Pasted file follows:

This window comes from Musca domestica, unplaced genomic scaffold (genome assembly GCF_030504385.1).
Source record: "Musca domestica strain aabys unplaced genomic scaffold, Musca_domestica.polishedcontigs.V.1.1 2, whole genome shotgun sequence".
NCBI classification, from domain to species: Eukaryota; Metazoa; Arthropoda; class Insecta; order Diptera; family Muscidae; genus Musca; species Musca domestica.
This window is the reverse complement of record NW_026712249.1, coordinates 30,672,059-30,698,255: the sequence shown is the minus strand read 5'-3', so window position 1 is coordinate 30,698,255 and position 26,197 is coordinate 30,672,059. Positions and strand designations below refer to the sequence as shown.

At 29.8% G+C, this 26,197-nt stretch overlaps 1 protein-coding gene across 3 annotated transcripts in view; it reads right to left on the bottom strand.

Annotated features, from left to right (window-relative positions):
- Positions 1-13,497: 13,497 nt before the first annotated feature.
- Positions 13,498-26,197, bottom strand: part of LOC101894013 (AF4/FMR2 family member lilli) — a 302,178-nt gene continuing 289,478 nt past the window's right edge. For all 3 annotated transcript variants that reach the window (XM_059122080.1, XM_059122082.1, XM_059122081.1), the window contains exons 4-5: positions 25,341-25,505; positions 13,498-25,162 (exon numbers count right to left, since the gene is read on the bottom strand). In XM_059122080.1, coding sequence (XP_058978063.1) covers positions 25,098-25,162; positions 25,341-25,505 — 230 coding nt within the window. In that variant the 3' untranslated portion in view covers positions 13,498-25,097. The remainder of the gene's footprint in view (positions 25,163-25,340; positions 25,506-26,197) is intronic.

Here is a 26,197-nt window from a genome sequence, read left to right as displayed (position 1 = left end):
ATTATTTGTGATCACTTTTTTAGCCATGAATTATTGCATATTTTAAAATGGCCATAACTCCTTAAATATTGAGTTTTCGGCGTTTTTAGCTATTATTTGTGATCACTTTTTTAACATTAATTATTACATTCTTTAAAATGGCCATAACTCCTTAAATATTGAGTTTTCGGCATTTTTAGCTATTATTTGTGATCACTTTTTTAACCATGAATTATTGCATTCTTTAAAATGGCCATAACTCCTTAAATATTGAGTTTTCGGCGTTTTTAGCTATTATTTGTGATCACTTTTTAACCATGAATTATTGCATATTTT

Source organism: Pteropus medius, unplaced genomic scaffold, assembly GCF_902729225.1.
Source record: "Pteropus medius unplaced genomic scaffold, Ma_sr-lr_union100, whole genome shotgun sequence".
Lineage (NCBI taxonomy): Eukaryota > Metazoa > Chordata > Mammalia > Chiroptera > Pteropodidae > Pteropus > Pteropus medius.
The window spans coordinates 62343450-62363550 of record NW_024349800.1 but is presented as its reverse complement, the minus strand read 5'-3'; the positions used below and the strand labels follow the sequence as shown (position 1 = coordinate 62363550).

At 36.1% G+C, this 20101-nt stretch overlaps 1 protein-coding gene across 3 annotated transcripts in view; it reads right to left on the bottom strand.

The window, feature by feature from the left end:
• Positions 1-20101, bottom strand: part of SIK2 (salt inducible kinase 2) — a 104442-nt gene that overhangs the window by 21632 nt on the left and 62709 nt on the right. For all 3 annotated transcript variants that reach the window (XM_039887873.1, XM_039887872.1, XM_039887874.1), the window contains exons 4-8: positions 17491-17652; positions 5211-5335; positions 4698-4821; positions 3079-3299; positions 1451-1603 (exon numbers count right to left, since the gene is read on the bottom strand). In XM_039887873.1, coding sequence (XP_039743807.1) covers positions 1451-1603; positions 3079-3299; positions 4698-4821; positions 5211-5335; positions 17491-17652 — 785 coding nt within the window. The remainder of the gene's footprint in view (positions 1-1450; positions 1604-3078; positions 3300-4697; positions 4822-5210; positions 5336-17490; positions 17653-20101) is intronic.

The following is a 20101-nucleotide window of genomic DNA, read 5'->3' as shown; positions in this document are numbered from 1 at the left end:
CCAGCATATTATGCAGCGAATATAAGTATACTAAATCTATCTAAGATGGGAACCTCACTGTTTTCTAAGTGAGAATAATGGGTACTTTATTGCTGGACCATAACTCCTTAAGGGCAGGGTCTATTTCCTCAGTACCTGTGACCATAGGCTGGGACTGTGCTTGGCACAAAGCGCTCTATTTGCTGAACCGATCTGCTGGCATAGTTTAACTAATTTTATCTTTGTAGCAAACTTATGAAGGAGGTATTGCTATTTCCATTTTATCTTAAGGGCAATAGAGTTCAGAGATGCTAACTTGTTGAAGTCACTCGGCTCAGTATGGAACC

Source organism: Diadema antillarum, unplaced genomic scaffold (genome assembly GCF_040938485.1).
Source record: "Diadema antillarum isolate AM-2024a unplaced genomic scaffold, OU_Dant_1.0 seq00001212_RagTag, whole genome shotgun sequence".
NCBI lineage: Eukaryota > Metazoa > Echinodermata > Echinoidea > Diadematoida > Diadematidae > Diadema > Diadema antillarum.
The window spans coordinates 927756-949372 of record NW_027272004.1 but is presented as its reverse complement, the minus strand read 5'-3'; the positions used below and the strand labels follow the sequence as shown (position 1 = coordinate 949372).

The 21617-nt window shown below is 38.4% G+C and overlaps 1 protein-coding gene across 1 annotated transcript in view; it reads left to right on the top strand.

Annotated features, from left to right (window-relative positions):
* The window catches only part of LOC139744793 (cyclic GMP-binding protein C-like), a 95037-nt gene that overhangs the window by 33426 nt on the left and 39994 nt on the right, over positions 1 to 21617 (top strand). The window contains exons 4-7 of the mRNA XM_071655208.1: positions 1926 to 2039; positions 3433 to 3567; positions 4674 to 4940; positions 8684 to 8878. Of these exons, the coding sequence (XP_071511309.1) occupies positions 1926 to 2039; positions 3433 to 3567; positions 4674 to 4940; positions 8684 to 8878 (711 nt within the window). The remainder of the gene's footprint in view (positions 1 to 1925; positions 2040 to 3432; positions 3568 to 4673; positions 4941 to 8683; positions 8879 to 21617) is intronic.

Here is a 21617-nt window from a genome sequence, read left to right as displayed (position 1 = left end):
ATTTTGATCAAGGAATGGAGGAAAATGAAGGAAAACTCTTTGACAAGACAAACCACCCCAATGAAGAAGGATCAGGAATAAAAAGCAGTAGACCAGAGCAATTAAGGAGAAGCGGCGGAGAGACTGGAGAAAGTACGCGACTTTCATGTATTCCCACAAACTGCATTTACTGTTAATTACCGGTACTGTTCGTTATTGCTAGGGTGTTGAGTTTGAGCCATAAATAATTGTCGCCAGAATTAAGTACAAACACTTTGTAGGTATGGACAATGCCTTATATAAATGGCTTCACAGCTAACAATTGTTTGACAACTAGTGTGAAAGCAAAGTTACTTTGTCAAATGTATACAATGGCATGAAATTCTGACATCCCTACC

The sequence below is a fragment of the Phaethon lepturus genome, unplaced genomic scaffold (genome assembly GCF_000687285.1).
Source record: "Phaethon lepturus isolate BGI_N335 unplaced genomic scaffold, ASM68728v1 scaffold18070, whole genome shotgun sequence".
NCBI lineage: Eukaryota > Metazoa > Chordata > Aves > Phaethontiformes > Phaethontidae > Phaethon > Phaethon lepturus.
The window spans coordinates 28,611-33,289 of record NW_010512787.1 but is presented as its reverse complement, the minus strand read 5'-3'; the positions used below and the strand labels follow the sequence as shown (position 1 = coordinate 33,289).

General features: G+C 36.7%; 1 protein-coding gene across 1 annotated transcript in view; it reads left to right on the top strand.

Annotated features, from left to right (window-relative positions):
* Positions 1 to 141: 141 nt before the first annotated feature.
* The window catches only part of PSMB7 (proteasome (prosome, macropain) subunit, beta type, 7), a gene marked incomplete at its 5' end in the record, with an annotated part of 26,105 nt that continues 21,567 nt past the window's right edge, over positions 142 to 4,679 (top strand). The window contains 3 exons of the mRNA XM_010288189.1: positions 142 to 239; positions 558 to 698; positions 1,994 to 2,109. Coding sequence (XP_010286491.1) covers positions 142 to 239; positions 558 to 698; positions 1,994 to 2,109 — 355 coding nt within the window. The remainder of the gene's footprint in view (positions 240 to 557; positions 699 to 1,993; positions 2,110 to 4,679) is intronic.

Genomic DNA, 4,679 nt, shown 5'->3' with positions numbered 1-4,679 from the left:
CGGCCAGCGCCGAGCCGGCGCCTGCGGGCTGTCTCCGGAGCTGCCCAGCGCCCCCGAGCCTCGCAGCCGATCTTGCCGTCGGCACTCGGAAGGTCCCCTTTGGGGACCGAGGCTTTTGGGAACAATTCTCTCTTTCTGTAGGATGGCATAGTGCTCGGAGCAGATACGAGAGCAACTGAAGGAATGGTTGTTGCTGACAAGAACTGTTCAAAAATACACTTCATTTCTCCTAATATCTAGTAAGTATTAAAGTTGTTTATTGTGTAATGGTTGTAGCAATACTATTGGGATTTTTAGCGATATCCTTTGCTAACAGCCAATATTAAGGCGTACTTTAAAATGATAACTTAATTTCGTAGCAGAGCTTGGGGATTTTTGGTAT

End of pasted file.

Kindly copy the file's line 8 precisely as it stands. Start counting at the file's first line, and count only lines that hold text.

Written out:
- Positions 13,498-26,197, bottom strand: part of LOC101894013 (AF4/FMR2 family member lilli) — a 302,178-nt gene continuing 289,478 nt past the window's right edge. For all 3 annotated transcript variants that reach the window (XM_059122080.1, XM_059122082.1, XM_059122081.1), the window contains exons 4-5: positions 25,341-25,505; positions 13,498-25,162 (exon numbers count right to left, since the gene is read on the bottom strand). In XM_059122080.1, coding sequence (XP_058978063.1) covers positions 25,098-25,162; positions 25,341-25,505 — 230 coding nt within the window. In that variant the 3' untranslated portion in view covers positions 13,498-25,097. The remainder of the gene's footprint in view (positions 25,163-25,340; positions 25,506-26,197) is intronic.